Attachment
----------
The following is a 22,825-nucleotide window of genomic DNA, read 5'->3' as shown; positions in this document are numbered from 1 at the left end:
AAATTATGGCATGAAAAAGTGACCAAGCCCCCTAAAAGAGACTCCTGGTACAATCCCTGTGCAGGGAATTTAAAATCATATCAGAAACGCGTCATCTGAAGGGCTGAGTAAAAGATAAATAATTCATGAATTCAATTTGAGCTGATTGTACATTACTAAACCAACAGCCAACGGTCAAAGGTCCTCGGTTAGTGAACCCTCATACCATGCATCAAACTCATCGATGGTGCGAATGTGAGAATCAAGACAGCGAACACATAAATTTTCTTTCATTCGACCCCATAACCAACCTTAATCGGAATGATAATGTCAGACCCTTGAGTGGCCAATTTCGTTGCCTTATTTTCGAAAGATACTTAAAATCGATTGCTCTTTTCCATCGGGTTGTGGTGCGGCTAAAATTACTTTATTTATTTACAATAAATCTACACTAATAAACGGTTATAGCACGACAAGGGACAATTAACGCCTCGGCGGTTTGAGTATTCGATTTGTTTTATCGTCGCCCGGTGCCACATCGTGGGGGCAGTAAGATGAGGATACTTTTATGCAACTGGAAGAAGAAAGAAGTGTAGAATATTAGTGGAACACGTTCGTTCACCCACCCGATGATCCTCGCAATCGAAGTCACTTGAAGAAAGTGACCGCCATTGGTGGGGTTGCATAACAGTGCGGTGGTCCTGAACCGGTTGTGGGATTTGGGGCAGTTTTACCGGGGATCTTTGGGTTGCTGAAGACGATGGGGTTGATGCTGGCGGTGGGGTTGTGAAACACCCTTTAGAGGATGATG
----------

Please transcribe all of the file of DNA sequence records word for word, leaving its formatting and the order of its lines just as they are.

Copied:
The following is a 22,825-nucleotide window of genomic DNA, read 5'->3' as shown; positions in this document are numbered from 1 at the left end:
AAATTATGGCATGAAAAAGTGACCAAGCCCCCTAAAAGAGACTCCTGGTACAATCCCTGTGCAGGGAATTTAAAATCATATCAGAAACGCGTCATCTGAAGGGCTGAGTAAAAGATAAATAATTCATGAATTCAATTTGAGCTGATTGTACATTACTAAACCAACAGCCAACGGTCAAAGGTCCTCGGTTAGTGAACCCTCATACCATGCATCAAACTCATCGATGGTGCGAATGTGAGAATCAAGACAGCGAACACATAAATTTTCTTTCATTCGACCCCATAACCAACCTTAATCGGAATGATAATGTCAGACCCTTGAGTGGCCAATTTCGTTGCCTTATTTTCGAAAGATACTTAAAATCGATTGCTCTTTTCCATCGGGTTGTGGTGCGGCTAAAATTACTTTATTTATTTACAATAAATCTACACTAATAAACGGTTATAGCACGACAAGGGACAATTAACGCCTCGGCGGTTTGAGTATTCGATTTGTTTTATCGTCGCCCGGTGCCACATCGTGGGGGCAGTAAGATGAGGATACTTTTATGCAACTGGAAGAAGAAAGAAGTGTAGAATATTAGTGGAACACGTTCGTTCACCCACCCGATGATCCTCGCAATCGAAGTCACTTGAAGAAAGTGACCGCCATTGGTGGGGTTGCATAACAGTGCGGTGGTCCTGAACCGGTTGTGGGATTTGGGGCAGTTTTACCGGGGATCTTTGGGTTGCTGAAGACGATGGGGTTGATGCTGGCGGTGGGGTTGTGAAACACCCTTTAGAGGATGATG